By Felipe F. Salvosa II
MANILA (Asia Pacific Report/Pacific Media Watch): Philippines Senate Minority Leader Franklin Drilon has dismissed comments by Senator Christopher Lawrence “Bong” Go that “politics” is behind the filing of a proposed concurrent resolution calling on regulators to temporarily allow television giant ABS-CBN to operate as Congress deliberates on its franchise application.
The Senate has the prerogative to pass a concurrent resolution expressing its “sense” on the matter, which does not have the force of law, unlike a joint resolution that needs to be passed by both the Senate and House of Representatives and signed by the president, Drilon told reporters on Wednesday.
“Being a neophyte senator, he (Go) may not be aware of our tradition and our rules. Precisely, a concurrent resolution does not go through the president because it has no force and effect of a law. It is just a sense of the Senate. There is no politics here,” Drilon said.
“We are not depriving the President of the right to veto or approve,” he added.
Drilon’s earlier proposed joint resolution seeks to extend ABS-CBN’s franchise until the end of 2022, prompting an accusation from Go that opposition senators did not want President Rodrigo Duterte to have a hand on the issue. Duterte steps down on June 30, 2022.
Go, on Monday’s Senate inquiry into the ABS-CBN franchise, gave an idea as to why the Duterte-controlled House of Representatives was stalling on the TV network’s licence renewal.
He said Duterte was displeased over ABS-CBN’s supposed refusal to air his 2016 campaign ad that was a response to an attack ad financed by an arch-critic, then senator Antonio Trillanes IV.
ABS-CBN on Monday said Commission on Election restrictions in the final stretch of the 2016 campaign prevented the Duterte ad from being aired, and that it returned the payment, but Duterte refused to accept it.
Go countered that it took a year for ABS-CBN to address the Duterte campaign’s grievance. “Remember, in an election campaign, especially in a presidential campaign, there is no tomorrow. Every second matters,” he said.
Guevarra vs Puno
Drilon, along with Senator Grace Poe, also dismissed comments by retired chief justice Reynato Puno that ABS-CBN cannot operate when its 25-year franchise expires, based on a 2003 court ruling.
The franchise expires on May 4, 2020, reckoned from the date of effectivity of 15 days after publication, which is April 19, 1995, according to the Department of Justice.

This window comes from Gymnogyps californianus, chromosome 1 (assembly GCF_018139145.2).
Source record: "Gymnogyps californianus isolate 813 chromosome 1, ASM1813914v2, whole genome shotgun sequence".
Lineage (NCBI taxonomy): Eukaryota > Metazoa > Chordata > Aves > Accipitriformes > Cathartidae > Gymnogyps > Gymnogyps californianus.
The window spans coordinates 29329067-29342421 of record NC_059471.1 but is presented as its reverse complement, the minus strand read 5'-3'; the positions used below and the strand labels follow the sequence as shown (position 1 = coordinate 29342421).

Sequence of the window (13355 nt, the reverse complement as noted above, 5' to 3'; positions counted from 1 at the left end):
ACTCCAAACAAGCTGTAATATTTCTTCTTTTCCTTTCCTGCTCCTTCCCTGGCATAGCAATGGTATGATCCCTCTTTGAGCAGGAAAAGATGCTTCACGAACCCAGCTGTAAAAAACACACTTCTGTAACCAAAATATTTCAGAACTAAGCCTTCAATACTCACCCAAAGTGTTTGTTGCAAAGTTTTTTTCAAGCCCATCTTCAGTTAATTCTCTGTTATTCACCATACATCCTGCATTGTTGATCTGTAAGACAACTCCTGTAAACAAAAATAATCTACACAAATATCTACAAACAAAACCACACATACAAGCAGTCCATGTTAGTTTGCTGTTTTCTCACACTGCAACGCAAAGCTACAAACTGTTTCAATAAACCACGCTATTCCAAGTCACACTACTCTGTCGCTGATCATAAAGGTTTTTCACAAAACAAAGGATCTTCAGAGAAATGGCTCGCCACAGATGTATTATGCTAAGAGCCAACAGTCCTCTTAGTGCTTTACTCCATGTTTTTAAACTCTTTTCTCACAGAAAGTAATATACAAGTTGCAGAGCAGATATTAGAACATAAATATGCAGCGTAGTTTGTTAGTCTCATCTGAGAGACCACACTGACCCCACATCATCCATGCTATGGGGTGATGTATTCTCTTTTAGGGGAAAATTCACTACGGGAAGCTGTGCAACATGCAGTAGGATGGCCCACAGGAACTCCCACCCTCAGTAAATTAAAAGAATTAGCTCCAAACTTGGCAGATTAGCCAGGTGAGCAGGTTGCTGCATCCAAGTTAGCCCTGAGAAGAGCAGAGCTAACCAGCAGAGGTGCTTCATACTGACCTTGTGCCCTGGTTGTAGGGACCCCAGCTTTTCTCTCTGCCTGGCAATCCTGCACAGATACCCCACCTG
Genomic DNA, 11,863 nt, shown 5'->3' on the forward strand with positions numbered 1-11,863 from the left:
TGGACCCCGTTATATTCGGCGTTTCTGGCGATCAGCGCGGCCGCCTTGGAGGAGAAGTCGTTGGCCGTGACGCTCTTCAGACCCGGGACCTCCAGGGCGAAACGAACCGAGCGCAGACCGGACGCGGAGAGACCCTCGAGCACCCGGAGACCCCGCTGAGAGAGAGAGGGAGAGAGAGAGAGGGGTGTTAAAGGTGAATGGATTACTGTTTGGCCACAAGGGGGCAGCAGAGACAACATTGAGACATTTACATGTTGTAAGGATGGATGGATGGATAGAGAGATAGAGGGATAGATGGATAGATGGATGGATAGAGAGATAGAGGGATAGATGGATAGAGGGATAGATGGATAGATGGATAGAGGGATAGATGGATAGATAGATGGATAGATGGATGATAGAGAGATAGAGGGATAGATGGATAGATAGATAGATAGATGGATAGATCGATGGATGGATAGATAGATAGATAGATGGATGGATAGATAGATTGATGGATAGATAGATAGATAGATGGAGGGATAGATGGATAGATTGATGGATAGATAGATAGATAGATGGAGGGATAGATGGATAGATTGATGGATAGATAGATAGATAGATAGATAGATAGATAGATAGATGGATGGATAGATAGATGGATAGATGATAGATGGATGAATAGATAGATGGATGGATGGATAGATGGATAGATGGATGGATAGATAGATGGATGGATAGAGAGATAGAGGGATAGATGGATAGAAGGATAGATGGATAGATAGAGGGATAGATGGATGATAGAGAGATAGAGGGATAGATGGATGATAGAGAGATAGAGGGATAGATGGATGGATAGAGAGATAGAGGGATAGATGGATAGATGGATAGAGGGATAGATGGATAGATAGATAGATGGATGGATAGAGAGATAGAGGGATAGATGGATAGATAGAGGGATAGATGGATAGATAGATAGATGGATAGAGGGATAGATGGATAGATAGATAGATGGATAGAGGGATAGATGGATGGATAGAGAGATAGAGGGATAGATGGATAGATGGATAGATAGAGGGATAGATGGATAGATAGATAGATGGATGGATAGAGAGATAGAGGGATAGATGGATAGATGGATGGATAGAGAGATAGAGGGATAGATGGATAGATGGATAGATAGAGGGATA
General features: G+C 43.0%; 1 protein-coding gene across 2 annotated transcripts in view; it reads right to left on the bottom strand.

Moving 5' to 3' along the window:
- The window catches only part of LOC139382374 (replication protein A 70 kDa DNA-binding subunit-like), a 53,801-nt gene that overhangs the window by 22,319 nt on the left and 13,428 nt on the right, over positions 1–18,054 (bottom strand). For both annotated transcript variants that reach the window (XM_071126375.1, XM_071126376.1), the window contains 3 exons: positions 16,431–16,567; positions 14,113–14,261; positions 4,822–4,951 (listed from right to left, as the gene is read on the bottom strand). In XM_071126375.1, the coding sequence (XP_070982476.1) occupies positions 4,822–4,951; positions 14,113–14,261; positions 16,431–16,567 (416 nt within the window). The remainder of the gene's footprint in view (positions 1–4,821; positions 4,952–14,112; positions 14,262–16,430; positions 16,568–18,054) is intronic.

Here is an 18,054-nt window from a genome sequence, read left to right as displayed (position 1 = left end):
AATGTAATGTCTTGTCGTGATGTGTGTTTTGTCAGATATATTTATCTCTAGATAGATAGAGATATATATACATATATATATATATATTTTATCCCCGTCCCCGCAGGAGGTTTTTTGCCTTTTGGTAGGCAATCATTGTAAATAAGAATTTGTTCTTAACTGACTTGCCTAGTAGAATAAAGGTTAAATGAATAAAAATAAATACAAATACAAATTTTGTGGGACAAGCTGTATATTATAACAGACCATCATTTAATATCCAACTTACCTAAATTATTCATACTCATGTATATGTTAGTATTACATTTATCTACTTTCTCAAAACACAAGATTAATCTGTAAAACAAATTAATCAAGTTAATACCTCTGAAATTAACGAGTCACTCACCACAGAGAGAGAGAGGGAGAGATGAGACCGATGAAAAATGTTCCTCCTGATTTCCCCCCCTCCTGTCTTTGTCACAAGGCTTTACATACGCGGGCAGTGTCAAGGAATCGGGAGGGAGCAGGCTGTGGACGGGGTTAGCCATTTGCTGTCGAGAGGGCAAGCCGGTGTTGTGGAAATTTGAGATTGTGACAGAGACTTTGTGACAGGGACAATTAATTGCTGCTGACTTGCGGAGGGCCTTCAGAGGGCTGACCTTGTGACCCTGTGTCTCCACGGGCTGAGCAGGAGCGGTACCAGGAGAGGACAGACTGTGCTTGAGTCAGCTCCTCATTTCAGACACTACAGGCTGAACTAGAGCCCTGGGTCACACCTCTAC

Drilon said Justice Secretary Menardo Guevarra’s opinion – that ABS-CBN could be allowed to operate on a provisional authority from the National Telecommunications Commission (NTC) given Congress’ lack of time to pass a new franchise – should be binding throughout the Executive Branch.
“Guevarra said that on grounds of equity, the ABS-CBN can continue. Again, this is an opinion expressed by no less than the secretary of justice, whose opinion is binding on the entire executive branch, so this must be extended due respect.”
Guevarra gave his opinion on the franchise issue during Monday’s Senate inquiry called by Poe.
Drilon said he was in favor of doing what was “necessary in order to allow an objective debate on the renewal of the franchise, without the threat of ABS-CBN being closed.”
In fact, even without the concurrent resolution, a provisional authority would still be valid, he said.
‘Man of wisdom’
“That is the view of Secretary Guevarra; that is the view of Speaker Cayetano; and that is the view of Senator Poe as chairman of the committee on public services,” Drilon said.
Poe said that while Puno is a “man of integrity and wisdom,” a lot had happened since the 2003 ruling that he penned.
“And in fact, hundreds of franchises go through both houses of Congress and because of that, the cure of Congress, because sometimes they don’t have enough time to deliberate on it, is to direct the NTC to grant the provisional license,” Poe told ABS-CBN’s Karen Davila.
Poe also said that even without any resolution from Congress, ABS-CBN should continue operating, “even just by precedents of the acts of Congress in recent years.”
Several companies have been given provisional licenses, she pointed out, citing PT&T, Globe, Smart, GMA Network, the Catholic Bishops’ Conference of the Philippines and Marine Broadcasting.
Felipe F. Salvosa is coordinator of the journalism programme at the University of Santo Tomas in the Philippines and a contributor to Asia Pacific Report.